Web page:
While the Blue Marble image that NASA gifted us in 1972 still remains a breathtakingly beautiful photograph of Jupiter, NASA has just released a stunning new image called Jupiter Marble, which brilliantly captures the planet’s enormous spiraling storm, otherwise known as the Great Red Spot.
As CNET reports, Jupiter’s Great Red Spot, which is so extreme that its size is roughly the equivalent of two Earths, appears in NASA’s new image as a spinning and brightly colored marmalade-orange patch, which helps to give the planet an even more marble-like appearance.
This anticyclonic storm is believed to have been raging for the past 350 years and can be easily viewed simply by using a four-inch telescope and aiming it at Jupiter. Because May 8, 2019, will mark Jupiter’s “opposition” — it will be at its brightest at this point in time — telescopes should easily be able to capture at least four of its moons, including Ganymede, Callisto, Io, and Europa.
Jupiter Marble was color enhanced by NASA and is a combination of three separate images that the Juno spacecraft obtained on February 12, 2019. All three images were captured between 9:59 a.m. PST and 10:39 p.m. PST, when Juno was hovering at a distance of between 16,700 and 59,300 miles above the planet’s clouds. At this time, Juno was concluding its 17th pass of Jupiter.
Kevin M. Gill, who is a software engineer at NASA’s Jet Propulsion Laboratory in Los Angeles — but also calls himself a “planetary science wrangler” for NASA — later put the three images together to create Jupiter’s vivid and unforgettable appearance, so that he could highlight the beauty of the planet’s many storms and swirling clouds.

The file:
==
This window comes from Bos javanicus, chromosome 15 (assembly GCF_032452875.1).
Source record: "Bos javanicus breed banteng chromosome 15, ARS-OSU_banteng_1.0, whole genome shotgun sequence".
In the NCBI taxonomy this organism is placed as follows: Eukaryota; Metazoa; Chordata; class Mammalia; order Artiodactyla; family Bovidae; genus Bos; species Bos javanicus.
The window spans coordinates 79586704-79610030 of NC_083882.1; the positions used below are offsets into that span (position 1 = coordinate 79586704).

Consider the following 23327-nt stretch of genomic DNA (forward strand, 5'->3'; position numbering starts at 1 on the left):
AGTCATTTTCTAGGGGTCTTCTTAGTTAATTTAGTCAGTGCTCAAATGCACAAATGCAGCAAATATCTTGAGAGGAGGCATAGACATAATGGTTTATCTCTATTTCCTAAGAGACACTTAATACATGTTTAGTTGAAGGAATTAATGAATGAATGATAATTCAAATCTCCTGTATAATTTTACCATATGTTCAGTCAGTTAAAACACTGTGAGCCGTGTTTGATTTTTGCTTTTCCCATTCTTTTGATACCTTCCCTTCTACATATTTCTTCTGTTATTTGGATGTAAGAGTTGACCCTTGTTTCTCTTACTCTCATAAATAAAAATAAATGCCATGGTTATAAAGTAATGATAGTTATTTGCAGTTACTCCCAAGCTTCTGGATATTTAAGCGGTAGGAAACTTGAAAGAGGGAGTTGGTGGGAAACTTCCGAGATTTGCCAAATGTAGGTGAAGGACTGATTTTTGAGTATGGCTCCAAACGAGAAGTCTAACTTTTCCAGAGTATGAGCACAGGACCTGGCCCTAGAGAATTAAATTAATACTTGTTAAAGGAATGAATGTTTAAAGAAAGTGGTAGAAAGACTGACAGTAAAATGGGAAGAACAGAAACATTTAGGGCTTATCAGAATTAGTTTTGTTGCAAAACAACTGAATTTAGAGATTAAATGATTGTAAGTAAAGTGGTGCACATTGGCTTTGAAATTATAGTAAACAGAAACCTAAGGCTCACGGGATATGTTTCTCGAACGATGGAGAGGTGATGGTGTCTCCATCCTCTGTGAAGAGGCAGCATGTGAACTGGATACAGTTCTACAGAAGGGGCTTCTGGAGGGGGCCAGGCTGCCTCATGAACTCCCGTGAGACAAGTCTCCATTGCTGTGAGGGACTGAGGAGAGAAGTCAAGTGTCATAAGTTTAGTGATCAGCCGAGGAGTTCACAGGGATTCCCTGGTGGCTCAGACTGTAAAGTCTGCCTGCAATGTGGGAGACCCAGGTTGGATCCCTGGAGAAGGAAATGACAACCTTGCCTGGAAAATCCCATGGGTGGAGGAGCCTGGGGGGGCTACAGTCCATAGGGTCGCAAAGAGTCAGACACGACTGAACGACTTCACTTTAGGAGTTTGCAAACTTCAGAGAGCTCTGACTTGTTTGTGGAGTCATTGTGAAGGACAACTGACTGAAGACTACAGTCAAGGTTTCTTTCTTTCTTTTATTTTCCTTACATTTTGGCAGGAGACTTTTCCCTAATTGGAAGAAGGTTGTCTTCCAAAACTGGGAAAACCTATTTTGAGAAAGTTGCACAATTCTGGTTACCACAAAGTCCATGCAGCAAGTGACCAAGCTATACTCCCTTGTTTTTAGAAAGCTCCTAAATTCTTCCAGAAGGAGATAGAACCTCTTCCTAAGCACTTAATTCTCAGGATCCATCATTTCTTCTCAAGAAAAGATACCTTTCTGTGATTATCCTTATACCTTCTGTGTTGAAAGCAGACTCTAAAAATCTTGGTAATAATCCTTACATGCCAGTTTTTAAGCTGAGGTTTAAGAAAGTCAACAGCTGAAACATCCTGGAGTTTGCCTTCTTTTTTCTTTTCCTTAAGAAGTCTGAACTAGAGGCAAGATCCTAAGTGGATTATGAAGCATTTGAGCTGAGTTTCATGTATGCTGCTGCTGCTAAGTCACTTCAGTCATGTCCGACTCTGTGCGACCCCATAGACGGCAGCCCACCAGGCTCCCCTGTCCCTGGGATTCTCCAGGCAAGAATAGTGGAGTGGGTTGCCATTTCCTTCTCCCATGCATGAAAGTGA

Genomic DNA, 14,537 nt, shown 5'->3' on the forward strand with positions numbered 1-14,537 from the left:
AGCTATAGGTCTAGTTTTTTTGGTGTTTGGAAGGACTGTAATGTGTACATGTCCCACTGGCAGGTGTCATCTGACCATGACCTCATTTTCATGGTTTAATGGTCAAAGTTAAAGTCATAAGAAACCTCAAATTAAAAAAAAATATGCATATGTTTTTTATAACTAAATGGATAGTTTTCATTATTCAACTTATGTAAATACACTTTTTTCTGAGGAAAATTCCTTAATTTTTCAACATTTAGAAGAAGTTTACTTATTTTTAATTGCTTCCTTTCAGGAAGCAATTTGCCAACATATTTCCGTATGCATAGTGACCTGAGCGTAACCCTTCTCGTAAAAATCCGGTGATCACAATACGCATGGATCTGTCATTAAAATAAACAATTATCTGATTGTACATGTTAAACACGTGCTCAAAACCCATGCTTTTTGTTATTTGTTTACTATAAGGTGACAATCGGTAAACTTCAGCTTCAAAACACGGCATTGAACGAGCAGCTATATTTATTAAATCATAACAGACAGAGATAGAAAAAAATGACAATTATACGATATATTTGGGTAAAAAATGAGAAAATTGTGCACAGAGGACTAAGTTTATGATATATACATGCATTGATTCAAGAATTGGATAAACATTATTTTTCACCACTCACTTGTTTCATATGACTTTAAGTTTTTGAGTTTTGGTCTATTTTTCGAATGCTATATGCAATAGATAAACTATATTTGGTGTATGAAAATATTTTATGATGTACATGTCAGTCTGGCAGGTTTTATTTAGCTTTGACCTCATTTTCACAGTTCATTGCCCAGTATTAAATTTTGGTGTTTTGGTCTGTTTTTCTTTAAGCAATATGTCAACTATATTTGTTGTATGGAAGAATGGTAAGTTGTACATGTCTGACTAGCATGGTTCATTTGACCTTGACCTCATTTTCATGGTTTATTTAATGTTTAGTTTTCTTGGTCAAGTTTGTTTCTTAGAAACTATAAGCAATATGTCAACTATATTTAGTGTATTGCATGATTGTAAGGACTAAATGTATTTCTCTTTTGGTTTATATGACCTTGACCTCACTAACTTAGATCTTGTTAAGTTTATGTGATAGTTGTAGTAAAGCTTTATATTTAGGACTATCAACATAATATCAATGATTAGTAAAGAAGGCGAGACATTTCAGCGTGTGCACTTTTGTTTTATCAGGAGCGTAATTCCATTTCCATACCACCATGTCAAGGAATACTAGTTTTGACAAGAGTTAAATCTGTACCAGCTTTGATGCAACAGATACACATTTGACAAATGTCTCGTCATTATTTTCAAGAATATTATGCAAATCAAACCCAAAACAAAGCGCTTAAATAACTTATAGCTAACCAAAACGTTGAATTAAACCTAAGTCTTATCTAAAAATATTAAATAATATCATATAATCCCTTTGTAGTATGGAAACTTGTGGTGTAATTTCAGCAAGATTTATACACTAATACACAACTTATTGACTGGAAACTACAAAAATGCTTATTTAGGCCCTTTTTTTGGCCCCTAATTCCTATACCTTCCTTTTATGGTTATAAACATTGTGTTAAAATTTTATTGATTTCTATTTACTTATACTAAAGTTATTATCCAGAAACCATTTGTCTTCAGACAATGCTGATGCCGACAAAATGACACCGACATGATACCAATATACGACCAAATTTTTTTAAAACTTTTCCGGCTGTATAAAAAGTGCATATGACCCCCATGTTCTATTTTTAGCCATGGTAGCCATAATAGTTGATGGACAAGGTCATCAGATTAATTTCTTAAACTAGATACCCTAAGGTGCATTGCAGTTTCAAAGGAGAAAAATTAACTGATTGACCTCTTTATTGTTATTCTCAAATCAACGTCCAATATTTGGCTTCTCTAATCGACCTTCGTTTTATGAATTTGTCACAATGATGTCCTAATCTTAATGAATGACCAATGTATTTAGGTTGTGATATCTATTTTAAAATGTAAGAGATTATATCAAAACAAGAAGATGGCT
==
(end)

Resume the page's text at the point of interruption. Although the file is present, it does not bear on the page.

Gill is one of many citizen scientist volunteers who has been taking raw images available from Juno’s outreach camera and then creatively processing them to come up with dramatic new images, including the most recent Jupiter Marble one.
Jupiter’s special outreach camera is the world’s first, and according to Forbes, uses a two-megapixel, 58° field of view camera. While the vast majority of astronomers do not use these images, the online citizen science community does, and with the images made available free of charge for anyone to download, those fascinated by Jupiter’s beauty (like Gill) are able to highlight these features and share them with the world.
Besides the most recent NASA Jupiter Marble image which was created by Gill, other citizen scientists who have also created their own images, including Björn Jónsson, a software engineer from Iceland, Gerald Eichstädt, a mathematician from Germany, and Sean Doran, who is a visual artist from London.